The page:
I’d taken the plunge in June of 2012 and bought the mother of all medium format film cameras, the Contax 645. I knew I loved film and 35mm just wasn’t enough for me anymore, so I took a chance and purchased the Contax- I’d promised Matt if things didn’t pan out and I never used it professionally, I’d just resell it on eBay (that’s another story for another day, though).
So I started shooting with this new film camera. At first, everything was going alright- I was getting more and more comfortable with my settings, my results were becoming more consistent, and I was gradually becoming less afraid of, in general, mucking up my film. But then some sort of switch got flipped- I think I’d spent too much time reading Jose Villa‘s book Fine Art Wedding Photography, or maybe it was too many hours poring over Elizabeth Messina‘s The Luminous Portrait. Whatever it was, I stopped looking through my viewfinder with the question “how should I frame/compose/photograph this?” and started filtering everything through “how would Jose or Elizabeth photograph this?”
To someone who’s not a photographer, I know that may seem like a silly thing to get worked up about. But it was causing serious stress in my film work, esPECIALLY when I was trying to shoot with film & digital in one session- it was like having a split personality, trying to switch back and forth between Abby Grace mode and Jose/Elizabeth mode. It was really, really hard, and to be honest, I was pretty bad at it.
Why? Because I will only ever be ME. No matter how hard I try, I will never be as good of a Jose or an Elizabeth as those two are, and that’s what makes their work beautiful- they are the only ones who can produce that particular kind of art. The way Jose sees the world through his viewfinder is uniquely HIM, and with my 2012 film mindset, the best I could ever hope to do is spend a lot of time copying that artistry without ever actually creating something uniquely ME.
It wasn’t until I quasi-stopped shooting with film, and then had a conversation with my friend Christina (about ceasing film work) that things finally shifted. I told her about my split personality issue when it came to my Contax, and that I’d pretty much stopped shooting because things were too hard, and she told me this:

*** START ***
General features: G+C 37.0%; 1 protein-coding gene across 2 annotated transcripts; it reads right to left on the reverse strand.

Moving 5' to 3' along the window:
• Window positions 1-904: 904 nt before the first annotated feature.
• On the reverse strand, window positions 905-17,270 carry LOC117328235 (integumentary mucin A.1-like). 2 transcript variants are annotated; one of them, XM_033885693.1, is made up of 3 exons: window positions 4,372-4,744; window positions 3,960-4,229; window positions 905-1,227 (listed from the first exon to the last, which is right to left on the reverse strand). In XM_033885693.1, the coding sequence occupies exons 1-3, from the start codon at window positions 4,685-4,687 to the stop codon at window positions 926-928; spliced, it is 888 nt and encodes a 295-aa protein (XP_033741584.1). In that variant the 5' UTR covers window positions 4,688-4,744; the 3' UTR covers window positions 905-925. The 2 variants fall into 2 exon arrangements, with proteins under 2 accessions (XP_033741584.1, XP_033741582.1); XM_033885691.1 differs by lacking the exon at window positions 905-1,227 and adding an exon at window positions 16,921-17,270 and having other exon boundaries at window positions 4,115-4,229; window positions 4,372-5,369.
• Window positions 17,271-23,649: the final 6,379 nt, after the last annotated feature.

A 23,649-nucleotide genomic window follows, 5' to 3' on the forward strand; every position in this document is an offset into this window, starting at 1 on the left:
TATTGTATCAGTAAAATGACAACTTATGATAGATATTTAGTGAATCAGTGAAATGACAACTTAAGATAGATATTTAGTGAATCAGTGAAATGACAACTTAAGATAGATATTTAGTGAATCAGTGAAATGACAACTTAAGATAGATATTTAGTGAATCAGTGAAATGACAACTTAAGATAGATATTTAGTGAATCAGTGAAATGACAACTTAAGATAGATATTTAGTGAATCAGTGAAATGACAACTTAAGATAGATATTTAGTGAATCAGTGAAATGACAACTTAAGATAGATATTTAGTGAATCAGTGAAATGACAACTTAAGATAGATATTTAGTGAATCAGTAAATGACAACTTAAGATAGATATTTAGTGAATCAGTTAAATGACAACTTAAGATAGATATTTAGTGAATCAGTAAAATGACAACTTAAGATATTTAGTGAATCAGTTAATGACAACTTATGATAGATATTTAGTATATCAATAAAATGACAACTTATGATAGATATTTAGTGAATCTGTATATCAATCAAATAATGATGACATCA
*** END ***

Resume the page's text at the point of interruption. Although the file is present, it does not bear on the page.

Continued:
“STOP COMPARING. Your work is YOUR work and it is beautiful. Frankly, I’m tired of seeing so many Villa/Messina imitations. I thought I wanted my film to be like theirs, then I shot it and found I prefer something else. So I am doing my own thing and hoping people love it. If you believe in your work, others will too. [There were] YEARS of self-doubt that I had to change into self-APPRECIATION.”
So I stopped comparing. I stopped looking at what other people were doing, and I started shooting film the way I, Abby Grace, would naturally shoot. And you know what? It’s only made me better. My film and my work in general has only grown since I stopped trying to be a cheap imitation of someone else, and embraced what MY art looks like as a standalone product rather than in comparison to someone else’s. I’m proud of the work I produce, and though I know there’s still so much growth that will continue to happen over the course of my life, it feels really good to be able to say “This is who I am, this is my art. And if you love it? Amazing! But if you don’t? That’s 100% fine with me, too.”
Here’s to YOU looking through your viewfinder with only your artistic voice in the background- you have something unique to offer, don’t water it down by trying to imitate someone else. I’m proof that doing so will only hold you back, and that breaking that bad habit only leads to GOOD things.